• Fluids (water) are the primary way that oxygen and nutrients are delivered directly to the wound bed; dehydration is one of the most common reasons why cell function becomes disrupted and wound healing is delayed (1 mL/kcal unless contraindicated by medical condition)
  • A multivitamin sometimes is ordered for residents with pressure injuries, especially if they are not eating well
  • High calorie/high protein ONSs sometimes are ordered to meet elevated nutritional needs, especially for poor eaters
  • Targeted amino acids, including arginine, glutamine and β-hydroxy β-methylbutyrate (HMB), sometimes are ordered to provide additional support for tissue building
  • Overweight residents are possibly malnourished:
    • Tend to have a loss of muscle mass
    • May still require nutritional interventions to build new tissue to heal a wound despite an overweight body mass index

IV. Targeted Amino Acids

  • Amino acids are the building block of protein
  • There are 20 amino acids—9 must come from food, while the others are manufactured by the body from the various foods that are consumed
  • When a person is ill or has a wound, the body may have difficulty in keeping up with increased demand for certain amino acids, so they are supplemented to assure that a shortage does not occur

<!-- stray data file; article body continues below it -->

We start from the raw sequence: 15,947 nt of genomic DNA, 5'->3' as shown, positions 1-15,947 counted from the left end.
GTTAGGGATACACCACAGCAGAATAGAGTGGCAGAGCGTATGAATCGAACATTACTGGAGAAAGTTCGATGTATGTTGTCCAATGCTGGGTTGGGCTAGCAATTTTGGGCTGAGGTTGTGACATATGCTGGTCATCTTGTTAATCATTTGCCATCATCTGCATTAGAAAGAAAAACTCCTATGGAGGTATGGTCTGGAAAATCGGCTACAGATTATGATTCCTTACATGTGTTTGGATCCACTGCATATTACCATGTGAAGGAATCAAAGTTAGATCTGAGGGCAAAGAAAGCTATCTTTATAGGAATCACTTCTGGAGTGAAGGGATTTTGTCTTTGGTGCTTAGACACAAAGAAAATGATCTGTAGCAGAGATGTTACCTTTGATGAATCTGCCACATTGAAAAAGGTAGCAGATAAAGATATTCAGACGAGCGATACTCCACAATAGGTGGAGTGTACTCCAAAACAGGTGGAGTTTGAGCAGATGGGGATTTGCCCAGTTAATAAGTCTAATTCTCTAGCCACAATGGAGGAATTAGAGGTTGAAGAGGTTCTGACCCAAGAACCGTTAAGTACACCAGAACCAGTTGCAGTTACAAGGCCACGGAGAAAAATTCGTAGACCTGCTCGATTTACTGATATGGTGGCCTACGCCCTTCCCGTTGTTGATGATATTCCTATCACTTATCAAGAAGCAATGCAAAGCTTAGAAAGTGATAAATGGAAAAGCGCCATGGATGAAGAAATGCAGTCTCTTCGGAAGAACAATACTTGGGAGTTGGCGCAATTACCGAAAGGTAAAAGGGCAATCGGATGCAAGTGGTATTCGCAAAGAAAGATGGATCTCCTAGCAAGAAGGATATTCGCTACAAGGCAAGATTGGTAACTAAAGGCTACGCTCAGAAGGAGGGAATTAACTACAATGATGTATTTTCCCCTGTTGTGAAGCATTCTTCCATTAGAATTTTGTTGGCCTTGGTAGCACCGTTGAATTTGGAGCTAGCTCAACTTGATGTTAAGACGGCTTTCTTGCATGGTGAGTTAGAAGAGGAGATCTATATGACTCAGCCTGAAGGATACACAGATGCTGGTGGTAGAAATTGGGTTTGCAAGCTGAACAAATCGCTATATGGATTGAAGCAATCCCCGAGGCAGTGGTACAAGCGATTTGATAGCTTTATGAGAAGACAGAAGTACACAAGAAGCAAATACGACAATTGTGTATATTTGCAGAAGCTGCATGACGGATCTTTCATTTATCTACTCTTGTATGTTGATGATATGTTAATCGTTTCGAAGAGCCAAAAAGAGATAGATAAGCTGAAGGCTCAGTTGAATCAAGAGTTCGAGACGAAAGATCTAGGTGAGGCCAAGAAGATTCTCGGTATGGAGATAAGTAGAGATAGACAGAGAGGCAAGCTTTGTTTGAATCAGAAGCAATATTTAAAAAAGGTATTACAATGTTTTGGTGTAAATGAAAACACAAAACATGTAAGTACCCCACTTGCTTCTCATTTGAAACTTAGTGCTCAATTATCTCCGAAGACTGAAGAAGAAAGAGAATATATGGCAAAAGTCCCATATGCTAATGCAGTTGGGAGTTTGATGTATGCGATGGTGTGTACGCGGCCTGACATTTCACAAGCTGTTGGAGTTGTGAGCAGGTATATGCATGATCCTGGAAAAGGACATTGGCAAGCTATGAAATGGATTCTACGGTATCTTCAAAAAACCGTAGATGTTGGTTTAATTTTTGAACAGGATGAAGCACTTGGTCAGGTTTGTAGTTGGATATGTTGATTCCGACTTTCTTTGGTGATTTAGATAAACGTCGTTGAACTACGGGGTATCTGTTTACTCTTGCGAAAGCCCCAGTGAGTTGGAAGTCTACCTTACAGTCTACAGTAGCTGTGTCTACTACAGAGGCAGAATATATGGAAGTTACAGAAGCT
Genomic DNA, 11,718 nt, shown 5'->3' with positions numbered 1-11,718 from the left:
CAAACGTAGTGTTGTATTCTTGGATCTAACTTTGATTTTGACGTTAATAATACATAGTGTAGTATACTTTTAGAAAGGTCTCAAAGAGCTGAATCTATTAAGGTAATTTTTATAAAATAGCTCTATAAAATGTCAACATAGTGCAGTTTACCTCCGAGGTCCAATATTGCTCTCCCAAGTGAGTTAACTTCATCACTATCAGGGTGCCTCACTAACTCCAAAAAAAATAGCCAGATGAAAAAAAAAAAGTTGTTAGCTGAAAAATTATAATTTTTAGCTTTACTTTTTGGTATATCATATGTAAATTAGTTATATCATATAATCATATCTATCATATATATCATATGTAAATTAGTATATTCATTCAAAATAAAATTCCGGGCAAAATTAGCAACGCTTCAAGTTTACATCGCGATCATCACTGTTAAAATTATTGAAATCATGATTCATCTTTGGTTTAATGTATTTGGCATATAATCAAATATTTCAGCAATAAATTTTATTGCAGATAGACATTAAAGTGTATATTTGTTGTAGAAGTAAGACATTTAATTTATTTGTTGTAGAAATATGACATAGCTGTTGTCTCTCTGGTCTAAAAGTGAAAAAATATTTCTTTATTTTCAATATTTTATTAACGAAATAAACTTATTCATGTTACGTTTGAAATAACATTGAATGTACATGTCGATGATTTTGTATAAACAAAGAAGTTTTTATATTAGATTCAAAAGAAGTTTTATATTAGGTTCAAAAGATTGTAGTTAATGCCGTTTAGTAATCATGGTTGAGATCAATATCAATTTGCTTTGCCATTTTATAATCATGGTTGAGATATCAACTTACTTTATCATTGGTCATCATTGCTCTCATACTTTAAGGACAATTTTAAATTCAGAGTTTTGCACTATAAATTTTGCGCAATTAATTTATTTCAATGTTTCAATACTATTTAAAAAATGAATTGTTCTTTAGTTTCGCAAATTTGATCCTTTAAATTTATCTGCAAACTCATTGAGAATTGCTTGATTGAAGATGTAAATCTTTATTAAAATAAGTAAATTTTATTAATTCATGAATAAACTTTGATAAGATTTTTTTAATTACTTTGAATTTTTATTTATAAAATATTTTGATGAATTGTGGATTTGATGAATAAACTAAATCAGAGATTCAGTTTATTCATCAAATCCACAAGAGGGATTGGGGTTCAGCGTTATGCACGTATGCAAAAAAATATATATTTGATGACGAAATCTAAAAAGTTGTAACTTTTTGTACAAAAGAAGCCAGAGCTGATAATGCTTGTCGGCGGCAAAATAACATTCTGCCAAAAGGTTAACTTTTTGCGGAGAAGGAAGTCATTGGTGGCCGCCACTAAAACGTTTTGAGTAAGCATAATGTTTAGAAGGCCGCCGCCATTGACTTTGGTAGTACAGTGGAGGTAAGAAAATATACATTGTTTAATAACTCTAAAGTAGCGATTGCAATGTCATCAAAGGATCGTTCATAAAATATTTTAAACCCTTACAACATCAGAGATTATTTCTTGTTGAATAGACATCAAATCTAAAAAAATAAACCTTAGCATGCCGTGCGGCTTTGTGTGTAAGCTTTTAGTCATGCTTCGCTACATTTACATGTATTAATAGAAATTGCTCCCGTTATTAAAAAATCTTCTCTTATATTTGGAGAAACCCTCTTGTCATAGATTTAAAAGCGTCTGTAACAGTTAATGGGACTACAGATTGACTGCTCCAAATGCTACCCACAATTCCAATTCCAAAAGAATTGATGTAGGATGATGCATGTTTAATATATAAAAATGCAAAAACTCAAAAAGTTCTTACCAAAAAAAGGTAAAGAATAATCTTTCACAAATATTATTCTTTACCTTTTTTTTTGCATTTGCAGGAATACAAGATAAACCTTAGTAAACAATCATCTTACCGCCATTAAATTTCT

• Arginine and glutamine are two such amino acids
  • Arginine is needed for nitric oxide production in wound healing and to help prevent wound infections
  • Glutamine is needed to stimulate collagen synthesis, support the immune system, help keep the gut healthy, and regulate nitrogen metabolism
  • HMB is a metabolite of the amino acid leucine, but the conversion rate is very low (5%), so it is supplemented as well
  • HMB helps maintain cell membrane integrity and slows muscle tissue breakdown
  • Arginine, glutamine, and HMB work together synergistically to support tissue building needed for wound healing

V. Nutrition Interventions Available for Wound Healing (specific to your facility; adjust as needed)

  • “Super” foods or fortified foods with extra calories and/or protein (good for residents who need more calories per bite)
  • Large portions of meat and eggs (indicated for residents who are eating well and will consume additional food)
  • 2.0 kcal/mL ONS at medication pass. 60-90 mL three or four times daily with medications (instead of water) provides supplemental protein, calories, vitamins, and minerals (a good choice for a resident who needs more protein and calories and is not eating well at meals)